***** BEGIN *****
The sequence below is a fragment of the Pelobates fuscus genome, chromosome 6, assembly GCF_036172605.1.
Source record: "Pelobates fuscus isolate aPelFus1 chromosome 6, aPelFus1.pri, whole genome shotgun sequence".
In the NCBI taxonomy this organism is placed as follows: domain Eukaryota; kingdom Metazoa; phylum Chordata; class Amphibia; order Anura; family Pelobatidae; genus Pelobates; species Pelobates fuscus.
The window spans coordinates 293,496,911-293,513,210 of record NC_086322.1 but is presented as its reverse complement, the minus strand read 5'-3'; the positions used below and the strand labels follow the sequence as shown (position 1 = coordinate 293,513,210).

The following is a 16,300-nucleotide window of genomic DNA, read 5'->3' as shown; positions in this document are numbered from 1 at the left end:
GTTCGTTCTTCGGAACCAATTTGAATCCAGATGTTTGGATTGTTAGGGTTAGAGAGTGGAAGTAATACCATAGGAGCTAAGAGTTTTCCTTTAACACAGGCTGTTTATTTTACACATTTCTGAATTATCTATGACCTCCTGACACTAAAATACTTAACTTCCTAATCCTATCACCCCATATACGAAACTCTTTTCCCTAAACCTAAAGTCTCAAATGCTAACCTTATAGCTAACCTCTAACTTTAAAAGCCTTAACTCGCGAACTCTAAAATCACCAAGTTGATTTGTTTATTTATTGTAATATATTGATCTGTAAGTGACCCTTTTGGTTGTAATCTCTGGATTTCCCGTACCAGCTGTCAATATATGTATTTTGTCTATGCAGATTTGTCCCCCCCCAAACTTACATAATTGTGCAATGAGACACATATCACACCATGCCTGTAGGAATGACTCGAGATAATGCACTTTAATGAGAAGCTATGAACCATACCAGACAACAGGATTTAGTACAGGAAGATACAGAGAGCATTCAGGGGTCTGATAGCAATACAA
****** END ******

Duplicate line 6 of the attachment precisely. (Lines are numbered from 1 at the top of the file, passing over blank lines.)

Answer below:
GTTCGTTCTTCGGAACCAATTTGAATCCAGATGTTTGGATTGTTAGGGTTAGAGAGTGGAAGTAATACCATAGGAGCTAAGAGTTTTCCTTTAACACAGGCTGTTTATTTTACACATTTCTGAATTATCTATGACCTCCTGACACTAAAATACTTAACTTCCTAATCCTATCACCCCATATACGAAACTCTTTTCCCTAAACCTAAAGTCTCAAATGCTAACCTTATAGCTAACCTCTAACTTTAAAAGCCTTAACTCGCGAACTCTAAAATCACCAAGTTGATTTGTTTATTTATTGTAATATATTGATCTGTAAGTGACCCTTTTGGTTGTAATCTCTGGATTTCCCGTACCAGCTGTCAATATATGTATTTTGTCTATGCAGATTTGTCCCCCCCCAAACTTACATAATTGTGCAATGAGACACATATCACACCATGCCTGTAGGAATGACTCGAGATAATGCACTTTAATGAGAAGCTATGAACCATACCAGACAACAGGATTTAGTACAGGAAGATACAGAGAGCATTCAGGGGTCTGATAGCAATACAA